I was emailing a friend this morning about the first funeral, and then the second funeral, but both times I typed “first wedding” and “second wedding”—only when I was proofreading did I catch my mistake. Certainly these ceremonies felt celebratory, not at all the lugubrious affairs that most funerals are; the second funeral had only close family and a couple of close friends in attendance, and all but one of us went out to an Italian restaurant together afterward. We laughed and reminisced for almost two and a half hours; the restaurant was good enough to give us a big table in their banquet room, so we could carry on by ourselves without being disturbed.
The family matriarch is now Mom’s sister, my Aunt Shirley, who at 84 is not in terrific health herself. But yesterday, though she was a little frail and unsure on her feet and her words no longer tumble crisply from her lips, her mind and her great wit were sharp and delicious. Her two children, my cousins Julie and Chris, are sharp-witted themselves, and their banter has always engaged the whole family. We all talk over one another constantly, and we talk too loudly because no one is really listening to one another and everyone wants to be heard, but enough gets through that we choke with laughter on our iced tea and drink our fill of the affection being flung to and fro.
Chris and I say we were switched at birth, because our mothers always seemed to call the other’s name before our own. In my case, when I was growing up, Mom would often shout, “Dale! Darryl! No, Chris! Wait—CRAIG!” when she was trying to get my attention at the other end of the house. I’d say, “I can understand you calling out my brothers’ names before you get to mine, but how did my cousin get in line before me?” Stranger still, I never lived in the same house as any of them; I was raised an only child. Once she actually called out the dog’s name before mine.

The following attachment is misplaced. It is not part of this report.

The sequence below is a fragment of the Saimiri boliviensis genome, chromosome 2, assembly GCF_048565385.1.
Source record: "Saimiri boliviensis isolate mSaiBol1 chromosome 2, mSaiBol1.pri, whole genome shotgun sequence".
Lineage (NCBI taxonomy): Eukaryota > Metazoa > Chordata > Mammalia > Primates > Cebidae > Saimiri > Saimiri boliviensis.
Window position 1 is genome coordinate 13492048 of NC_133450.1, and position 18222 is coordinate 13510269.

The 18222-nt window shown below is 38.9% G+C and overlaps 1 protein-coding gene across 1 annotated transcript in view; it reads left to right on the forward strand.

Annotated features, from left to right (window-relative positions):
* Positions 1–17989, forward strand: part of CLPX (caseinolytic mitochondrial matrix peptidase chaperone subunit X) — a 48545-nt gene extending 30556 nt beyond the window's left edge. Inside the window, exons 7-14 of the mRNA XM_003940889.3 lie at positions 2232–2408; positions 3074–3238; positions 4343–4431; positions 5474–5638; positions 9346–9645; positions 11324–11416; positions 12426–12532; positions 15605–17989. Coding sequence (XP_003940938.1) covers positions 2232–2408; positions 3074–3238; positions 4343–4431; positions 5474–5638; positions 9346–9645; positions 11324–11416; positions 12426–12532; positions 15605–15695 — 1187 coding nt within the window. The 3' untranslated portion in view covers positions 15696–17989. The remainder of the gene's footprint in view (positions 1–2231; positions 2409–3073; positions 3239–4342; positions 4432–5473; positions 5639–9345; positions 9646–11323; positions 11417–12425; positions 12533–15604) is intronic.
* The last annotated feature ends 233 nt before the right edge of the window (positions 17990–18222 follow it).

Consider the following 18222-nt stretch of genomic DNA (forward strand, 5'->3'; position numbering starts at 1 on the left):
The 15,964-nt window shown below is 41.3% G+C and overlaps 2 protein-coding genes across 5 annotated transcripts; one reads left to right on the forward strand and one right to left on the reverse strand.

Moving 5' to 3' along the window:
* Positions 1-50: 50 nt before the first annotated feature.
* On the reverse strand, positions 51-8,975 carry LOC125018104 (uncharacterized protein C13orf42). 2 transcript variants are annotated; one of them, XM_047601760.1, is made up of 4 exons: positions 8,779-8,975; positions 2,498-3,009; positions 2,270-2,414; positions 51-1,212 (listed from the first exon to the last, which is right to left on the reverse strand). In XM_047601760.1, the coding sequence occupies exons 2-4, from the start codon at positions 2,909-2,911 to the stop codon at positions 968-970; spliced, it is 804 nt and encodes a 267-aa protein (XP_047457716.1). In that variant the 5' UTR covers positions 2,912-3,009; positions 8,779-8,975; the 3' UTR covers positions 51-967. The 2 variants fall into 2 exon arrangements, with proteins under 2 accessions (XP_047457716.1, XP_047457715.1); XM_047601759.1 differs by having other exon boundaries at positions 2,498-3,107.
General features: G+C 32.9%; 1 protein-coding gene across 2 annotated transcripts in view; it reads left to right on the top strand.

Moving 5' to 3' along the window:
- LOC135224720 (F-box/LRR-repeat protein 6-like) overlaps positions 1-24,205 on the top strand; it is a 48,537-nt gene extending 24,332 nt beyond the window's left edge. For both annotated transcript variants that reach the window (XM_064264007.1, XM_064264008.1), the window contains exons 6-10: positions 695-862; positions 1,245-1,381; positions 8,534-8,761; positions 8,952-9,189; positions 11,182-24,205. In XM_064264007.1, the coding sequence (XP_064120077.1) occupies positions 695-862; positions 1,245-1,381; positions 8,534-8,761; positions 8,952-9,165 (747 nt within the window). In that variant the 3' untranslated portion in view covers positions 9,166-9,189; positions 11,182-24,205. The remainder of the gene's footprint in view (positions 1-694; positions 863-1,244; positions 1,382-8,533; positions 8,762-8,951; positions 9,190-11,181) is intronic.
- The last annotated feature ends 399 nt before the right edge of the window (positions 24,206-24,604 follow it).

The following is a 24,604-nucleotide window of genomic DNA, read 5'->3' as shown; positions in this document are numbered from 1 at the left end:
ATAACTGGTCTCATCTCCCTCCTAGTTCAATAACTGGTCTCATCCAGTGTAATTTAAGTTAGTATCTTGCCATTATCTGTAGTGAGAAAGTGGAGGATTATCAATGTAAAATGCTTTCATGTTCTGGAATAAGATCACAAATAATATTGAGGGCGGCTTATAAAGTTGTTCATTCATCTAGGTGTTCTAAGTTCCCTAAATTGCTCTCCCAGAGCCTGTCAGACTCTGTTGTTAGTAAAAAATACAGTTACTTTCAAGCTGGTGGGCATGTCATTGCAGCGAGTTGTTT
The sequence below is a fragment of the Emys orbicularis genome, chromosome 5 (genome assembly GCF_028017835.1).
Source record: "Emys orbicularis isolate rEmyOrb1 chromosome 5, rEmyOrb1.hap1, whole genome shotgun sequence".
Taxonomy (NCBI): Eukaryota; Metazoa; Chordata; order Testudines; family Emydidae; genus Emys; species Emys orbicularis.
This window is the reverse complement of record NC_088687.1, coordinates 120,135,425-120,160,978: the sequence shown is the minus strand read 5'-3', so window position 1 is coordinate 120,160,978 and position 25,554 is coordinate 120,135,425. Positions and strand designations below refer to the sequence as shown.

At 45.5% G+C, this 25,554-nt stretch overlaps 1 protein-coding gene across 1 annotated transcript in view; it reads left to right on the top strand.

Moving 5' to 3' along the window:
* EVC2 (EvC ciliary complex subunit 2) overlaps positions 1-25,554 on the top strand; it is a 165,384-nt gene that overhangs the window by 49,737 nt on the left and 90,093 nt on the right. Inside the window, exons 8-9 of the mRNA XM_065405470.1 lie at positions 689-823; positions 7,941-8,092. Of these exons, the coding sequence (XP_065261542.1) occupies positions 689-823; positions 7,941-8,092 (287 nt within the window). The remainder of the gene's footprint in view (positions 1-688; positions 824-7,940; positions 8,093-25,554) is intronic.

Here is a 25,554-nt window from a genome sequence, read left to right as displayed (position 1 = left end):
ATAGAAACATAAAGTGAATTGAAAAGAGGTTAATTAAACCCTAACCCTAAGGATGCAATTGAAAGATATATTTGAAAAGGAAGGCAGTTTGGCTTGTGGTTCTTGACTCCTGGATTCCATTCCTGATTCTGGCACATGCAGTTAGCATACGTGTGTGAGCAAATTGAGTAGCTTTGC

Chris has become his mother’s caregiver as I became mine. The two sisters would frequently compare notes over the phone about how wonderful their sons were, how lucky and blessed they felt.
My brother and I leave this morning to head back south. Two more days until I get my comfy bed back. Two more days of long drives. Two more days of every other conversation starting, “That reminds me of something Mom used to say. . . .”
Aunt Shirley never reminded that much of Mom. When they were together, it was all about contrasts. Shirley is deeply, vocally religious. Mom’s spirituality was strong, but very quiet and not always as orthodox as she pretended. Shirley is tall, Mom was short-ish. Shirley had a laugh that sounded like bells ringing, while Mom had a quiet little chuckle and a more sarcastic sense of humor. Both kept lovely homes, but it was Shirley who had all the elegant flair in entertaining, while Mom worried constantly about everything being in place, and whether everyone was comfortable—an approach I inherited.
But yesterday afternoon, after the second “wedding,” it was as if Mom were sitting there, speaking through my Aunt Shirley. Even my friend Jim remarked on it. It was a little uncanny, but quite wonderful. I’d have been crying if I hadn’t been laughing so hard the whole time.
I don’t believe I’ve ever felt so close to my family as I do now. My friends have always been my family, and my family have always been “relatives.” Family gatherings were never terribly comfortable for me; I always felt like an outsider, interested in things others weren’t, with different rhythms and sensibilities. Now it seems as if we’re all much more in sync, and it just feels amazing.
My friend Kate, who was also at the funeral, was in a horrific car accident a number of years ago; she was badly injured, and her fiancé was killed. After his death, she felt his presence keenly, and even likened his passing to a wedding of sorts, a union of their souls. Mom’s death feels similarly momentous, a joyful new time of life for us both. She feels alive again. And so do I.